"…by and large SSL is for show"

In Bruce Schneier‘s March 15, 2003 CRYPTO-GRAM it is persuasively stated what most people dealing with ecommerce and security have had lurking in the back of their heads but never dared say loud and clear out in the open:

Nobody bothers eavesdropping on the communications while it is in transit. Even if SSL were irrevocably broken, it wouldn’t affect Internet security very much. There are two reasons. One, SSL is almost never used in a secure manner. And two, SSL doesn’t solve an important security problem.

Bruce Schneier continues:

SSL establishes a secure channel between a client and a server. In
order for you, the SSL client, to ensure that the channel is secure,
you need to authenticate the server. You can do this by looking at the
SSL certificate (your browser allows you to do this) and making sure
that the server you have established a secure channel with is the one
you want to talk to. My guess is that approximately no one ever does
this. I certainly never do it. This means that you are using SSL to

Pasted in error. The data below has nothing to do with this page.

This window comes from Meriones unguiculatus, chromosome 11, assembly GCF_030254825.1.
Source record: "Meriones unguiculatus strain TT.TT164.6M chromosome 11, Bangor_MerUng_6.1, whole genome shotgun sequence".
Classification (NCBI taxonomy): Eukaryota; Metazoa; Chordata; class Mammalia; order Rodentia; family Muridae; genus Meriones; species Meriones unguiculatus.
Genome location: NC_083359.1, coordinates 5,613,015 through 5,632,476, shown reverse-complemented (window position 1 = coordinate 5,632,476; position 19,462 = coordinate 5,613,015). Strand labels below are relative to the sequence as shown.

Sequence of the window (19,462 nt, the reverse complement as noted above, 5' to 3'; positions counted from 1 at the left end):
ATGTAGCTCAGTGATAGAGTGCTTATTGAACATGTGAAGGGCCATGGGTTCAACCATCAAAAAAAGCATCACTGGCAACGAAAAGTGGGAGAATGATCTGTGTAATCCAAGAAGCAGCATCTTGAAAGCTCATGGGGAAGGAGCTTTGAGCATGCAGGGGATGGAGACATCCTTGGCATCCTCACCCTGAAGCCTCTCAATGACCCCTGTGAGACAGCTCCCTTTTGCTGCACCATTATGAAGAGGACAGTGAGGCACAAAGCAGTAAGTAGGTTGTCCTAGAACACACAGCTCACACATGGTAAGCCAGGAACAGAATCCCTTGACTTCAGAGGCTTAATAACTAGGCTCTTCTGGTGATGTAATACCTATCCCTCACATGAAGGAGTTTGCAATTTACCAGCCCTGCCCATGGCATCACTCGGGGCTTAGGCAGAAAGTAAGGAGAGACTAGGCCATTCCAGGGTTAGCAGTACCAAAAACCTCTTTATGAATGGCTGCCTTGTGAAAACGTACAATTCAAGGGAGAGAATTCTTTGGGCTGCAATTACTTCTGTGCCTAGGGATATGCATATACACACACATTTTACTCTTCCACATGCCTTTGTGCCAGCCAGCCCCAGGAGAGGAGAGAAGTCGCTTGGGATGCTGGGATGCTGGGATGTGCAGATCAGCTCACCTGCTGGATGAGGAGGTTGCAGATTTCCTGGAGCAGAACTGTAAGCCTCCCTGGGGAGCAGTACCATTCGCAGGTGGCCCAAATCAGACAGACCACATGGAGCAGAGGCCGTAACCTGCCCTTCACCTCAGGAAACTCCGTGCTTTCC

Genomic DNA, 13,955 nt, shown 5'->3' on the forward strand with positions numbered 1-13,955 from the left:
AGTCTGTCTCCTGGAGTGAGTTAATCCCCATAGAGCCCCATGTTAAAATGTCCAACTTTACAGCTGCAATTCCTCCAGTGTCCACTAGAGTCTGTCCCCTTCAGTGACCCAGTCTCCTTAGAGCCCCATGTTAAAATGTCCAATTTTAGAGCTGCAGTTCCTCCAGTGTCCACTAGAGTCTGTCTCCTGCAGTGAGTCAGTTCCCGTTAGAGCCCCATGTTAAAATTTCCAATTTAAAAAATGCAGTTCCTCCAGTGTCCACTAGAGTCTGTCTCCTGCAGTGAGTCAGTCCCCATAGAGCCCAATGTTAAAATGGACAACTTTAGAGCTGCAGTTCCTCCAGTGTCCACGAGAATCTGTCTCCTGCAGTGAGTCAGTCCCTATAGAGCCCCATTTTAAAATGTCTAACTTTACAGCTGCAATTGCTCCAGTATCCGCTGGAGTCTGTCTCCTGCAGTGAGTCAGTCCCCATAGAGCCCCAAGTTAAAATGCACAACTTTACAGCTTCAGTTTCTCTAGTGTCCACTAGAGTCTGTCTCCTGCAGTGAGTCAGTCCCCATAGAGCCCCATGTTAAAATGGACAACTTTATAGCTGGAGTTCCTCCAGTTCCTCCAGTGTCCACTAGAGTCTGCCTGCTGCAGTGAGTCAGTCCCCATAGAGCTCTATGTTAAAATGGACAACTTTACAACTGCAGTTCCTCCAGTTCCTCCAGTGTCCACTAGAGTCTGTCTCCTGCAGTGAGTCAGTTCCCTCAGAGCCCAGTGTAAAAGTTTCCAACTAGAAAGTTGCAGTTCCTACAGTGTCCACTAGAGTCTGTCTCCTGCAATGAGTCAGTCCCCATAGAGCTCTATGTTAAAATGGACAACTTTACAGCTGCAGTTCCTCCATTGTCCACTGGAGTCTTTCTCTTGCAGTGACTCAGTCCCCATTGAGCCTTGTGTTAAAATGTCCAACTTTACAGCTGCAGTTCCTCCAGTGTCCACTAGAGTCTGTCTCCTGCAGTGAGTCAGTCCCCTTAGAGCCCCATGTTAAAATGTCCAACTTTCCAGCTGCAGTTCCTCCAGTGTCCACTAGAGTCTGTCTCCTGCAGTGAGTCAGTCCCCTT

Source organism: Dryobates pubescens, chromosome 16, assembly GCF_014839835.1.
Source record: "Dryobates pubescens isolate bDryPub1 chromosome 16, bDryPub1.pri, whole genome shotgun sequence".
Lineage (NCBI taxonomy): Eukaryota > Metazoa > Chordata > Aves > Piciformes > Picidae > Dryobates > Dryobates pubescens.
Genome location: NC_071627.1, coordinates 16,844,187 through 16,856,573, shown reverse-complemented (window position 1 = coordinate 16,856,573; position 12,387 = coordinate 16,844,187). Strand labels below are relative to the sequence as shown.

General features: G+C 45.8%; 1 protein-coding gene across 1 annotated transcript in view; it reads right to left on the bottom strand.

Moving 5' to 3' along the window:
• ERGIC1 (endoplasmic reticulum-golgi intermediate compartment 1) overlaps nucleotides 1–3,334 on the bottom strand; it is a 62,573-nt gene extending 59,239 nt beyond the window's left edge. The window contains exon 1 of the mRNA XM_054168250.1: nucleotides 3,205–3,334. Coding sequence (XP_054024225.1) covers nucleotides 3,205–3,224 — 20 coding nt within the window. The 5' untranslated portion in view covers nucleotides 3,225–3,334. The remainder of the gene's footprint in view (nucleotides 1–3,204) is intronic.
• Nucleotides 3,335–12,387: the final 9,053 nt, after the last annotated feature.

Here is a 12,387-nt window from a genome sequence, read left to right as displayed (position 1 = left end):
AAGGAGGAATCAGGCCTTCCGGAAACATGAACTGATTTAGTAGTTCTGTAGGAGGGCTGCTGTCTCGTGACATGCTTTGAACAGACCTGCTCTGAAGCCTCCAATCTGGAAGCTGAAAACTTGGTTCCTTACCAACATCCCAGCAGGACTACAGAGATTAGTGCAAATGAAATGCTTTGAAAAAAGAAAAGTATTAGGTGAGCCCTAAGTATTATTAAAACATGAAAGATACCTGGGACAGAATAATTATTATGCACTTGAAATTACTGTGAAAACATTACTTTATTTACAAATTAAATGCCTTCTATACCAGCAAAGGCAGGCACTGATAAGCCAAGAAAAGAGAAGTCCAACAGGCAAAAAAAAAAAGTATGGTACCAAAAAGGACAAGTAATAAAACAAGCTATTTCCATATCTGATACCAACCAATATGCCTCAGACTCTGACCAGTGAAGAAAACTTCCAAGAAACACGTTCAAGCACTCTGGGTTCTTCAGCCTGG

establish a secure channel with a random person. Imagine you are
sitting in a lightless room with a stranger. You know that your
conversation cannot be eavesdropped on. What secrets are you going to
tell the stranger? Nothing, because you have no idea who he is. SSL
is kind of like that.

SSL solves the security problem of transferring sensitive information
between browsers and webservers. Mostly, I see it used to protect
credit card transactions; people are concerned about hackers stealing
their credit card numbers as they move through the network. By now it
should be obvious that hackers don’t steal credit card numbers one by
one across the network; they steal them in bulk — by the thousands or
even millions — by breaking into poorly protected networks. Many
smaller e-commerce sites don’t use SSL to protect their credit card
transactions, and even there this kind of attack simply doesn’t happen.

I admit that my Reuters quote is a bit of an overstatement. SSL is
used to protect personal information between customers and online banks
or brokerage houses, employees and employers, patients and insurance
companies, etc., but by and large SSL is for show. The real risks to
personal data are the large databases at the endpoints, not the
communications between them. I wouldn’t discard SSL as being
irrelevant, but neither would I worry very much if it could be
attacked. Security is only as strong as the weakest link, and SSL is
nowhere close to being the weakest link.

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